Does employee engagement matter?

Photo of a young African-American woman sitting at a computer and staring out the windowThere’s a lot of flutter and angst around employee engagement and the latest trend of employee experience. Questions abound on everything from how to measure engagement on through to how to improve employee experience, leading to the ultimate dilemma: is it really worth the effort?

Do happy employees actually improve the bottom line?

For those of us who care about whether employees are happy and believe they’re making a difference, the intuitive answer is, of course, YES.

But intuition doesn’t generally lead to budget allocation.

Fortunately, there are studies that provide actual facts. A recent example started with research on which companies among the largest in the U.S. have top ratings for employee wellbeing (based on salary, benefits, work-life balance, training, and professional development opportunity, among other factors). It then looked at how these top-ranked companies perform relative to those with lower rankings.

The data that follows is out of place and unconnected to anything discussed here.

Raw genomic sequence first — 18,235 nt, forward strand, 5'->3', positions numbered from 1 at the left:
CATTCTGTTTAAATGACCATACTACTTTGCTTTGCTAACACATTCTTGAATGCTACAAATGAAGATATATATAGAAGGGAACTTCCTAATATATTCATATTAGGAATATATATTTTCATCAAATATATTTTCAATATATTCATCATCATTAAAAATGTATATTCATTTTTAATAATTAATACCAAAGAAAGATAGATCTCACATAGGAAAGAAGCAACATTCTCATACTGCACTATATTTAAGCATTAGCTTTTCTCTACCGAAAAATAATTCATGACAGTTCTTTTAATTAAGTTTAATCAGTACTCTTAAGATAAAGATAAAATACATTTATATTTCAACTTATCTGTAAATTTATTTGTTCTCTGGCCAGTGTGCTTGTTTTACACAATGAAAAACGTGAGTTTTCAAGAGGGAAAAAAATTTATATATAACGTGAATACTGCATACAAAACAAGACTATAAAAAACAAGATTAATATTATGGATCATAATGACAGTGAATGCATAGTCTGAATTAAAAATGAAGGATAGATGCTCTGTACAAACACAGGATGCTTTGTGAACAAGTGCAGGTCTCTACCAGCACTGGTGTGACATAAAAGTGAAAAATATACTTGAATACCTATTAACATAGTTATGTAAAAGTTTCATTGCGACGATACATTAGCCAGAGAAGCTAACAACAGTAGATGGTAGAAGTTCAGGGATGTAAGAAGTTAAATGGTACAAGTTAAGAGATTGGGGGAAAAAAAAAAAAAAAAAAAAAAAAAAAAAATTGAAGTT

The good news for those of us who care about our employees: these top-ranked companies really do perform noticeably better, as a group, than those lower on the scale.

Just Capital is the author of one such study; they’re a nonprofit that ranks the Russell 1,000 index (consisting of the largest companies in the U.S.) on these issues of employee wellbeing. Just’s CEO, Martin Whittaker, commented in a Fortune magazine article a few months ago that it’s basic human nature: “A better-rewarded workforce produces at higher levels.”

Does this sound obvious to you? Me too. But, as I mentioned above, things that are intuitively obvious don’t necessarily translate into funding!

So now what?

This is important information if you want funding for professional development programs in your organization – whether for yourself or for your team.

The data from Just Capital, along with other research from Gallup as well as the financial advisory firm Parnassus Investments (and you can find more with a little Googling), helps you build a strong case for investment in what CEOs and CFOs sometimes view as “squishy” and with little clear return on investment.

Combine this information with the cost of failing leadership spreadsheet available for you to download (just click that link and you’ll have it), and you’ll be well prepared to present a proposal for the training and support you want for yourself, your team, and anyone (everyone?) else in your company.

Whether you’re a first-line manager and leader, or a seasoned executive with managers reporting to you, it turns out that making sure the people working for you are interested and challenged by their jobs really does matter to your company’s bottom line. So … what are you waiting for?

(Interested in learning more? Here’s a recent article from Fortune magazine on the Just Capital study:

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